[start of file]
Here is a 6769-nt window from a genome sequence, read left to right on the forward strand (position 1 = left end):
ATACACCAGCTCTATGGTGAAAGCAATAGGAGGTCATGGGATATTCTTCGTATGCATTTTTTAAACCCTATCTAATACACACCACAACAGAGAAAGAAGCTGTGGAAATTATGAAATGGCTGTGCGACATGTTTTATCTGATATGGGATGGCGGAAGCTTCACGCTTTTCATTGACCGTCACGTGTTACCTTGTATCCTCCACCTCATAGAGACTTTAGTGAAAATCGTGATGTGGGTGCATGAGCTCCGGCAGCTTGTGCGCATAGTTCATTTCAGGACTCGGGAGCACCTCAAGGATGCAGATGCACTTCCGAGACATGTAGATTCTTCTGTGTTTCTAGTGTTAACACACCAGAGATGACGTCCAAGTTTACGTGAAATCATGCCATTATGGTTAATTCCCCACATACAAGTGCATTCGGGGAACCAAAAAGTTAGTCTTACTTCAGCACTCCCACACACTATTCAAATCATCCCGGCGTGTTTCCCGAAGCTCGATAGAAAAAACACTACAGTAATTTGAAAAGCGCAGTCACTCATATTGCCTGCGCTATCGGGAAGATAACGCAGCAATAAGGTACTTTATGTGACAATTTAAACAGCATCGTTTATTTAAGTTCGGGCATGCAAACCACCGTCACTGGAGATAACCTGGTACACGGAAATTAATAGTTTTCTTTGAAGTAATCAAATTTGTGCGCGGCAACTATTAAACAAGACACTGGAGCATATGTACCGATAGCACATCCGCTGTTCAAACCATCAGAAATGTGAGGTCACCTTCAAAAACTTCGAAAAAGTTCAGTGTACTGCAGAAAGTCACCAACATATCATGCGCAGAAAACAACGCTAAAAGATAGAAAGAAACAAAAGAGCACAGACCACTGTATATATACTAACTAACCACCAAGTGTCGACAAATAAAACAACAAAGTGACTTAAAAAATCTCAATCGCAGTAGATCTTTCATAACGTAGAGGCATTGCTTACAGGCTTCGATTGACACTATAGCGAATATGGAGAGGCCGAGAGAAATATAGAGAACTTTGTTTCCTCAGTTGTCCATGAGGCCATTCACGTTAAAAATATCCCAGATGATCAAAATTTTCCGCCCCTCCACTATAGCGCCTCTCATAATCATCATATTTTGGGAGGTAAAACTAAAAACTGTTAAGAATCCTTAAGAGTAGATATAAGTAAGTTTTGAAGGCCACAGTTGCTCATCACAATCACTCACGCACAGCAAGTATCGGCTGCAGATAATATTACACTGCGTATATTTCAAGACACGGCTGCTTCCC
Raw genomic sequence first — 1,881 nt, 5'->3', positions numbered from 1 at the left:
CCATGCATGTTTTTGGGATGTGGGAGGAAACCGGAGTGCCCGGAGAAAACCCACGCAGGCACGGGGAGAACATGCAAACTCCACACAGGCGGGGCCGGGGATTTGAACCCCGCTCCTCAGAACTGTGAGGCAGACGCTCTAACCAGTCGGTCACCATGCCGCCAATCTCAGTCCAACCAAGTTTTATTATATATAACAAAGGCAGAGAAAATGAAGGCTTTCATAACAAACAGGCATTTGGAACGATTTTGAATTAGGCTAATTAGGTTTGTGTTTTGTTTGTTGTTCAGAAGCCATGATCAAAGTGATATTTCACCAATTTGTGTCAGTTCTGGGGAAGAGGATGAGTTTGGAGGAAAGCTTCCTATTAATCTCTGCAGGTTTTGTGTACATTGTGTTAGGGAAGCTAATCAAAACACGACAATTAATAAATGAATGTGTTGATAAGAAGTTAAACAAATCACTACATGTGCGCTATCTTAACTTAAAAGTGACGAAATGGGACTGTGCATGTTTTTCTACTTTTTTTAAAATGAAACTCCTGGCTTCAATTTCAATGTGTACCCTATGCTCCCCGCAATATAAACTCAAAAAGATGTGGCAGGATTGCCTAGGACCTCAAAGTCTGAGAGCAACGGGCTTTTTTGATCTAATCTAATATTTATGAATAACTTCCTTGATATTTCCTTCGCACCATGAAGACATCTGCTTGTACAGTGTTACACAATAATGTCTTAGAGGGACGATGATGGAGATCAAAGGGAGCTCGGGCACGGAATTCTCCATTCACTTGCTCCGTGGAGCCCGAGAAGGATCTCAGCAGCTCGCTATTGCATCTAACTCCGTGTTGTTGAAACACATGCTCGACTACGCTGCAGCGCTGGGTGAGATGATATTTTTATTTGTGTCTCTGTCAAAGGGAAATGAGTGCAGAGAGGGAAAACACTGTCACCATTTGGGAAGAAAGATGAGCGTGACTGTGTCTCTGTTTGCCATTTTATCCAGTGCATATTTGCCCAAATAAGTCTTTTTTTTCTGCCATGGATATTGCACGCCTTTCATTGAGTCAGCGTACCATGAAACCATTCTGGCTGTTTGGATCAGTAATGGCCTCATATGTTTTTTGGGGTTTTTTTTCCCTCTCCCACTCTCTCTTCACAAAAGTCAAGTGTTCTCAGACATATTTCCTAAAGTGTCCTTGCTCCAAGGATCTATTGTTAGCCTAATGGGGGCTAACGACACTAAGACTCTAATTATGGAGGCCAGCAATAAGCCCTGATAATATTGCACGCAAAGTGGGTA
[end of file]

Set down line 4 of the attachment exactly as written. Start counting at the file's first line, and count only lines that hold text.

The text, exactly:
CCATGCATGTTTTTGGGATGTGGGAGGAAACCGGAGTGCCCGGAGAAAACCCACGCAGGCACGGGGAGAACATGCAAACTCCACACAGGCGGGGCCGGGGATTTGAACCCCGCTCCTCAGAACTGTGAGGCAGACGCTCTAACCAGTCGGTCACCATGCCGCCAATCTCAGTCCAACCAAGTTTTATTATATATAACAAAGGCAGAGAAAATGAAGGCTTTCATAACAAACAGGCATTTGGAACGATTTTGAATTAGGCTAATTAGGTTTGTGTTTTGTTTGTTGTTCAGAAGCCATGATCAAAGTGATATTTCACCAATTTGTGTCAGTTCTGGGGAAGAGGATGAGTTTGGAGGAAAGCTTCCTATTAATCTCTGCAGGTTTTGTGTACATTGTGTTAGGGAAGCTAATCAAAACACGACAATTAATAAATGAATGTGTTGATAAGAAGTTAAACAAATCACTACATGTGCGCTATCTTAACTTAAAAGTGACGAAATGGGACTGTGCATGTTTTTCTACTTTTTTTAAAATGAAACTCCTGGCTTCAATTTCAATGTGTACCCTATGCTCCCCGCAATATAAACTCAAAAAGATGTGGCAGGATTGCCTAGGACCTCAAAGTCTGAGAGCAACGGGCTTTTTTGATCTAATCTAATATTTATGAATAACTTCCTTGATATTTCCTTCGCACCATGAAGACATCTGCTTGTACAGTGTTACACAATAATGTCTTAGAGGGACGATGATGGAGATCAAAGGGAGCTCGGGCACGGAATTCTCCATTCACTTGCTCCGTGGAGCCCGAGAAGGATCTCAGCAGCTCGCTATTGCATCTAACTCCGTGTTGTTGAAACACATGCTCGACTACGCTGCAGCGCTGGGTGAGATGATATTTTTATTTGTGTCTCTGTCAAAGGGAAATGAGTGCAGAGAGGGAAAACACTGTCACCATTTGGGAAGAAAGATGAGCGTGACTGTGTCTCTGTTTGCCATTTTATCCAGTGCATATTTGCCCAAATAAGTCTTTTTTTTCTGCCATGGATATTGCACGCCTTTCATTGAGTCAGCGTACCATGAAACCATTCTGGCTGTTTGGATCAGTAATGGCCTCATATGTTTTTTGGGGTTTTTTTTCCCTCTCCCACTCTCTCTTCACAAAAGTCAAGTGTTCTCAGACATATTTCCTAAAGTGTCCTTGCTCCAAGGATCTATTGTTAGCCTAATGGGGGCTAACGACACTAAGACTCTAATTATGGAGGCCAGCAATAAGCCCTGATAATATTGCACGCAAAGTGGGTA